|Indices for BMERR Reviews|
|By Title||By Reviewer||By Author||By Date of Review||By Subject Area|
|BMERR Home Page||Editorial Staff||Items for Review||About this document|
Reviews may be of any length up to 2500 words. Please do not assume that any review must be that long.
If possible, reviews should be submitted either as email messages or as attachments to email messages. Attachments may be in any common word processor format. If necessary, reviews may be submitted on disk in any common word processing format.
All reviews will begin with the following information: The name of the site (CD), a description of the type of the site (CD), names of author(s) and creator(s) with indications of responsibility, site sponsor or CD publisher, audience, peer review issues, publication date, reviewer(s), and review date.
The description should indicate the general cultural sphere (Greek, Roman, Etruscan, Near East, Egypt) and the time period (by term: Neolithic, Bronze Age, Archaic, Classical, Hellenistic, Roman, Late Antique). It may be necessary to indicate a time range by saying, for instance, Archaic through Hellenistic. In addition, the description should indicate for Web sites whether the site is an informational site or a site with links to others (or both). We think that distinction is important, since we will be reviewing sites that are only compilations of others; such sites are very different from sites that present unique materials.
Site sponsor may seem an odd category. In some cases, it will be simply the university where the server is. More complex relationships, however, may exist. For CDs, this is the publisher.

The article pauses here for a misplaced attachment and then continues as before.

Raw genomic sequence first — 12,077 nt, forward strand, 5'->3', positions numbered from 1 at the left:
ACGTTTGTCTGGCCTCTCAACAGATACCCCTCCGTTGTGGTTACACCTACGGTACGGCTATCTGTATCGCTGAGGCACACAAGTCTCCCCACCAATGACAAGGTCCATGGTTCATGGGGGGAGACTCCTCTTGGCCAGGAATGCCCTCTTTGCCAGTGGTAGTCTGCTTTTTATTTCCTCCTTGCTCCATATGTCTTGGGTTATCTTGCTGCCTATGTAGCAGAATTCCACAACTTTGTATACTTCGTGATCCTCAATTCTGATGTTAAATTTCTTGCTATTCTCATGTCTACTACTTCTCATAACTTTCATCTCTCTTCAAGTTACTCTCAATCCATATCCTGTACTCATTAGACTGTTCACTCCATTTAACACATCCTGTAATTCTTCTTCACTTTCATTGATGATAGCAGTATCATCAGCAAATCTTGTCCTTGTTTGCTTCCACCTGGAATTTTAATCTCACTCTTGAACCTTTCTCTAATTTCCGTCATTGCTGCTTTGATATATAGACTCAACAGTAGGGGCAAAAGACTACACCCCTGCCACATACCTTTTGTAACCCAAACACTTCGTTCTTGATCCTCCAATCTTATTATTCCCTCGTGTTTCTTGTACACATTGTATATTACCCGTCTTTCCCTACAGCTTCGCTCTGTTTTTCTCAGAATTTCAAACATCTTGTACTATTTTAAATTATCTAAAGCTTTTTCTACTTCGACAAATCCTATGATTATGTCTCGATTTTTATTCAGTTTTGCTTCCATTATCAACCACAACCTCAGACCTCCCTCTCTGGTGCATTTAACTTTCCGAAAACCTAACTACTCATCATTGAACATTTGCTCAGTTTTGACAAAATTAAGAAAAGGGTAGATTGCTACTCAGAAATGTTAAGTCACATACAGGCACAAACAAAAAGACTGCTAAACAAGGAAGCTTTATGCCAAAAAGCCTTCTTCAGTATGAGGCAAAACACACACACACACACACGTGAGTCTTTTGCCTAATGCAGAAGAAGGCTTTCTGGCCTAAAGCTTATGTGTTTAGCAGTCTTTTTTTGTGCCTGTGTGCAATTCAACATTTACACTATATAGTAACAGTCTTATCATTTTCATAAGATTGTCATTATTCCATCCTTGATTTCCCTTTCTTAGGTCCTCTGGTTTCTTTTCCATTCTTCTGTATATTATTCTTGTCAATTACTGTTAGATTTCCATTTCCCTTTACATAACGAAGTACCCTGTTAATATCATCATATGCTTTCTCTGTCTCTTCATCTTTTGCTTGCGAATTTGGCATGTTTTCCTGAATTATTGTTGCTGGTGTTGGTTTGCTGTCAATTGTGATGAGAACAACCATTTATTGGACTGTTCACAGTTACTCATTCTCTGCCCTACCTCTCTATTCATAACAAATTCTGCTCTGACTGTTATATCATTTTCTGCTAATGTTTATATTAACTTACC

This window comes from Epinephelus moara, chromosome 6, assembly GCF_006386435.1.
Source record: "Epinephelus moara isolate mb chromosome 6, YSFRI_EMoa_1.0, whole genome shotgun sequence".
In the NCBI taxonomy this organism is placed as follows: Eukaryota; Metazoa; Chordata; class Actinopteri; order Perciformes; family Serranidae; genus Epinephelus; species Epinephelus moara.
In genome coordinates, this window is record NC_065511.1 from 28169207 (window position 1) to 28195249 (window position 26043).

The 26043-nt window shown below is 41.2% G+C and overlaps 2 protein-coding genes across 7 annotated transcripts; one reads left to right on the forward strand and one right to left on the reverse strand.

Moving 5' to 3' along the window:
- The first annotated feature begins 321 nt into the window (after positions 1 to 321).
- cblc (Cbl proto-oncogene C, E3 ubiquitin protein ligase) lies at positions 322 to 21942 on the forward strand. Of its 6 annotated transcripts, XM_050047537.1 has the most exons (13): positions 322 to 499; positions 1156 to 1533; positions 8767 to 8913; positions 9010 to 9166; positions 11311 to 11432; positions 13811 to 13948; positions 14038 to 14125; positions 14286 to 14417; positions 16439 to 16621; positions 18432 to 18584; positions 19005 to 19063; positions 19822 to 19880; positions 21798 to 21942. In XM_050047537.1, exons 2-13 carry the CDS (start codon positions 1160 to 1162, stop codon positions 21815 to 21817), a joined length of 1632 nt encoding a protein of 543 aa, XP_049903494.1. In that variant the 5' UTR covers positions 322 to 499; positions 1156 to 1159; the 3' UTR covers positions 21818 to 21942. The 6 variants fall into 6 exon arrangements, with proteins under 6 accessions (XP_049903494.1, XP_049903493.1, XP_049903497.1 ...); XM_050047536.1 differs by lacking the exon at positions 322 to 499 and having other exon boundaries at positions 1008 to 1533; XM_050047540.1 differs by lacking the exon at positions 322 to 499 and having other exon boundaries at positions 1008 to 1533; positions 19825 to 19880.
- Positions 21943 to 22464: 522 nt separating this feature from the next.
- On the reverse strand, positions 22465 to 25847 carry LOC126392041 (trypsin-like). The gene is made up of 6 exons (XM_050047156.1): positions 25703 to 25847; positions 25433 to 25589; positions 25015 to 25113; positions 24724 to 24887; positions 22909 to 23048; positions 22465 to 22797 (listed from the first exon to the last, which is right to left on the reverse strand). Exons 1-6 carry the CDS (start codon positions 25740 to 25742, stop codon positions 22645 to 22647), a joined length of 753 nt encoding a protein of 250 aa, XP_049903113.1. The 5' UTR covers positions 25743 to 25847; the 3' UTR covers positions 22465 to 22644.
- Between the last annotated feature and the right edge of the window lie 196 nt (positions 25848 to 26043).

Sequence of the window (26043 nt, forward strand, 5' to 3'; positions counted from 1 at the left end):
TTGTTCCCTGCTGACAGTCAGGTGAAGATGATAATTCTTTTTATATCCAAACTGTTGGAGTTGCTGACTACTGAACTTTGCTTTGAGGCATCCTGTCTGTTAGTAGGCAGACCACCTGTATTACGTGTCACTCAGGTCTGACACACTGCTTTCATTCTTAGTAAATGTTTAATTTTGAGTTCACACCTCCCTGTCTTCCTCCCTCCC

Audience is defined by the reviewer. In general, we want to make it clear that sites or CDs are suited best for scholars, students, the general public or some combination of those groups. On occasion, it may appear that the site or CD has defined its audience in one way but the reviewer sees things differently. Should that occur, it should be noted here. We are not intending to require a rigid division of sites with this information; so more complex discussion of the appropriate audience is welcome.
Peer review is actually a more complex category, including availability and permanence. The point here is to make clear whether there is any peer review process, what processes (if any) are in place to be sure the information will remain available (in the case of Web sites, some indication about who controls continued access, for instance; this does not apply to CDs, since the publisher is responsible), and whether or not the information (not the particular iteration but the information that underlies it) will be permanently retained somewhere.
Along with each reviewer's name there should be both a physical and an email address.
Sample reviews were written by members of the Editorial Board in the summer of 1998. Reviewers may want to look at those reviews to get a better idea of our desires conerning the standard information to be included:
For additional information, please contact the Editor, Harrison Eiteljorg, II, at email@example.com.
About this document: